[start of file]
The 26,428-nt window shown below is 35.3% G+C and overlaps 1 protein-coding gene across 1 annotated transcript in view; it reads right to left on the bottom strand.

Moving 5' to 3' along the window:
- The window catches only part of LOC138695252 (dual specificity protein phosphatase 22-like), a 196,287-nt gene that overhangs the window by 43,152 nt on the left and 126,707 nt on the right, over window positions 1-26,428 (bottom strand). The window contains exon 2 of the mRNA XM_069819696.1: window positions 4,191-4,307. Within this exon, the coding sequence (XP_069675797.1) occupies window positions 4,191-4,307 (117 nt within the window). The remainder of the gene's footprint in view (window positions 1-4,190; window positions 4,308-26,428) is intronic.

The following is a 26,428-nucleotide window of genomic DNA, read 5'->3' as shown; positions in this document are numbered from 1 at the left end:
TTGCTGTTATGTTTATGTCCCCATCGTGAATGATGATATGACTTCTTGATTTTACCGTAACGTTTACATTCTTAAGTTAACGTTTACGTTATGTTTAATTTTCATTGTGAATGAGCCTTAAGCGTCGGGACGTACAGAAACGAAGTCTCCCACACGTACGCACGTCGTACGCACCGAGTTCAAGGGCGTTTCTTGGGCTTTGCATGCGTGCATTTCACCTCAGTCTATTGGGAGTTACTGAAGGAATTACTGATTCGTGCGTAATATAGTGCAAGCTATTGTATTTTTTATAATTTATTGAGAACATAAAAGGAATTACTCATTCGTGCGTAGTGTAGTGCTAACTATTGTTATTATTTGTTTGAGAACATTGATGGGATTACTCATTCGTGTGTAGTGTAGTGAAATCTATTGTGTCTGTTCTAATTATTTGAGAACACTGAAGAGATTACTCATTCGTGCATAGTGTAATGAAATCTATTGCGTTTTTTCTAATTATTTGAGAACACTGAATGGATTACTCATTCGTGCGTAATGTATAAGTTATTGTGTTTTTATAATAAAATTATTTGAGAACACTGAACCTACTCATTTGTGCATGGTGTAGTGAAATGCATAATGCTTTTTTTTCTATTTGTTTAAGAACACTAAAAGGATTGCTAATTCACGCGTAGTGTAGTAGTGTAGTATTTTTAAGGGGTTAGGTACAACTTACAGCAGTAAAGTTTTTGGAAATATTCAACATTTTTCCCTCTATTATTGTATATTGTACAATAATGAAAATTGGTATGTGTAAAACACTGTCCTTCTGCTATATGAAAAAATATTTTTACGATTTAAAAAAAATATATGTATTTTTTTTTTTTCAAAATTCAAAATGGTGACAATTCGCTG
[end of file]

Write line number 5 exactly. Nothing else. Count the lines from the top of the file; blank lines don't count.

TTGCTGTTATGTTTATGTCCCCATCGTGAATGATGATATGACTTCTTGATTTTACCGTAACGTTTACATTCTTAAGTTAACGTTTACGTTATGTTTAATTTTCATTGTGAATGAGCCTTAAGCGTCGGGACGTACAGAAACGAAGTCTCCCACACGTACGCACGTCGTACGCACCGAGTTCAAGGGCGTTTCTTGGGCTTTGCATGCGTGCATTTCACCTCAGTCTATTGGGAGTTACTGAAGGAATTACTGATTCGTGCGTAATATAGTGCAAGCTATTGTATTTTTTATAATTTATTGAGAACATAAAAGGAATTACTCATTCGTGCGTAGTGTAGTGCTAACTATTGTTATTATTTGTTTGAGAACATTGATGGGATTACTCATTCGTGTGTAGTGTAGTGAAATCTATTGTGTCTGTTCTAATTATTTGAGAACACTGAAGAGATTACTCATTCGTGCATAGTGTAATGAAATCTATTGCGTTTTTTCTAATTATTTGAGAACACTGAATGGATTACTCATTCGTGCGTAATGTATAAGTTATTGTGTTTTTATAATAAAATTATTTGAGAACACTGAACCTACTCATTTGTGCATGGTGTAGTGAAATGCATAATGCTTTTTTTTCTATTTGTTTAAGAACACTAAAAGGATTGCTAATTCACGCGTAGTGTAGTAGTGTAGTATTTTTAAGGGGTTAGGTACAACTTACAGCAGTAAAGTTTTTGGAAATATTCAACATTTTTCCCTCTATTATTGTATATTGTACAATAATGAAAATTGGTATGTGTAAAACACTGTCCTTCTGCTATATGAAAAAATATTTTTACGATTTAAAAAAAATATATGTATTTTTTTTTTTTCAAAATTCAAAATGGTGACAATTCGCTG